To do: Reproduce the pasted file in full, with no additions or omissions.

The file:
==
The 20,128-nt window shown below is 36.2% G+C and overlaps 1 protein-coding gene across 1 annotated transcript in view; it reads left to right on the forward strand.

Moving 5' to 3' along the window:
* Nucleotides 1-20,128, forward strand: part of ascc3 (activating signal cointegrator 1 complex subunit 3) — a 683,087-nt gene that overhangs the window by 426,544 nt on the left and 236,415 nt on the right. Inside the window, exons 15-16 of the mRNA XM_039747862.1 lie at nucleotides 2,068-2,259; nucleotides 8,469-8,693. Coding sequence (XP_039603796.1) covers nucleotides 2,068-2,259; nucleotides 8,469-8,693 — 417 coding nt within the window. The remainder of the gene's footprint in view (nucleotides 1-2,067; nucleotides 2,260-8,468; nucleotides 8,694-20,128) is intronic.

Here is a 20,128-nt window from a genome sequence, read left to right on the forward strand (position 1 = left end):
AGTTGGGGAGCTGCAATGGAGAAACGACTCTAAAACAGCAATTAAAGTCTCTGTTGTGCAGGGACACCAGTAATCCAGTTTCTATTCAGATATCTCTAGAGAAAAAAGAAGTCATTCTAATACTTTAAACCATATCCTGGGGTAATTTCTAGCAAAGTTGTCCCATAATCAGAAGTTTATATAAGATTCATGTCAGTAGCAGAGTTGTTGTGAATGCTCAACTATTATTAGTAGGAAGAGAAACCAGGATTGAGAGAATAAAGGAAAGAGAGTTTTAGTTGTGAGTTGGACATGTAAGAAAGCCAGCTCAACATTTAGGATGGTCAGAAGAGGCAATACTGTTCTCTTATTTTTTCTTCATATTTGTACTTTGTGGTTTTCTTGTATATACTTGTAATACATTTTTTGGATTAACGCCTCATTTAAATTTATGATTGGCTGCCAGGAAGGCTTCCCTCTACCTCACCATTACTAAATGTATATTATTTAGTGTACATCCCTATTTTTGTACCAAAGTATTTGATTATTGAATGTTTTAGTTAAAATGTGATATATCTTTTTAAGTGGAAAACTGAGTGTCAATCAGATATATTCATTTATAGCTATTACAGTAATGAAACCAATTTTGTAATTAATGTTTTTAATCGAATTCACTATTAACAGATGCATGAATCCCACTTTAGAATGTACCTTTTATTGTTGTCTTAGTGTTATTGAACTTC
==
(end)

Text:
The 20,128-nt window shown below is 36.2% G+C and overlaps 1 protein-coding gene across 1 annotated transcript in view; it reads left to right on the forward strand.

Moving 5' to 3' along the window:
* Nucleotides 1-20,128, forward strand: part of ascc3 (activating signal cointegrator 1 complex subunit 3) — a 683,087-nt gene that overhangs the window by 426,544 nt on the left and 236,415 nt on the right. Inside the window, exons 15-16 of the mRNA XM_039747862.1 lie at nucleotides 2,068-2,259; nucleotides 8,469-8,693. Coding sequence (XP_039603796.1) covers nucleotides 2,068-2,259; nucleotides 8,469-8,693 — 417 coding nt within the window. The remainder of the gene's footprint in view (nucleotides 1-2,067; nucleotides 2,260-8,468; nucleotides 8,694-20,128) is intronic.

Here is a 20,128-nt window from a genome sequence, read left to right on the forward strand (position 1 = left end):
AGTTGGGGAGCTGCAATGGAGAAACGACTCTAAAACAGCAATTAAAGTCTCTGTTGTGCAGGGACACCAGTAATCCAGTTTCTATTCAGATATCTCTAGAGAAAAAAGAAGTCATTCTAATACTTTAAACCATATCCTGGGGTAATTTCTAGCAAAGTTGTCCCATAATCAGAAGTTTATATAAGATTCATGTCAGTAGCAGAGTTGTTGTGAATGCTCAACTATTATTAGTAGGAAGAGAAACCAGGATTGAGAGAATAAAGGAAAGAGAGTTTTAGTTGTGAGTTGGACATGTAAGAAAGCCAGCTCAACATTTAGGATGGTCAGAAGAGGCAATACTGTTCTCTTATTTTTTCTTCATATTTGTACTTTGTGGTTTTCTTGTATATACTTGTAATACATTTTTTGGATTAACGCCTCATTTAAATTTATGATTGGCTGCCAGGAAGGCTTCCCTCTACCTCACCATTACTAAATGTATATTATTTAGTGTACATCCCTATTTTTGTACCAAAGTATTTGATTATTGAATGTTTTAGTTAAAATGTGATATATCTTTTTAAGTGGAAAACTGAGTGTCAATCAGATATATTCATTTATAGCTATTACAGTAATGAAACCAATTTTGTAATTAATGTTTTTAATCGAATTCACTATTAACAGATGCATGAATCCCACTTTAGAATGTACCTTTTATTGTTGTCTTAGTGTTATTGAACTTC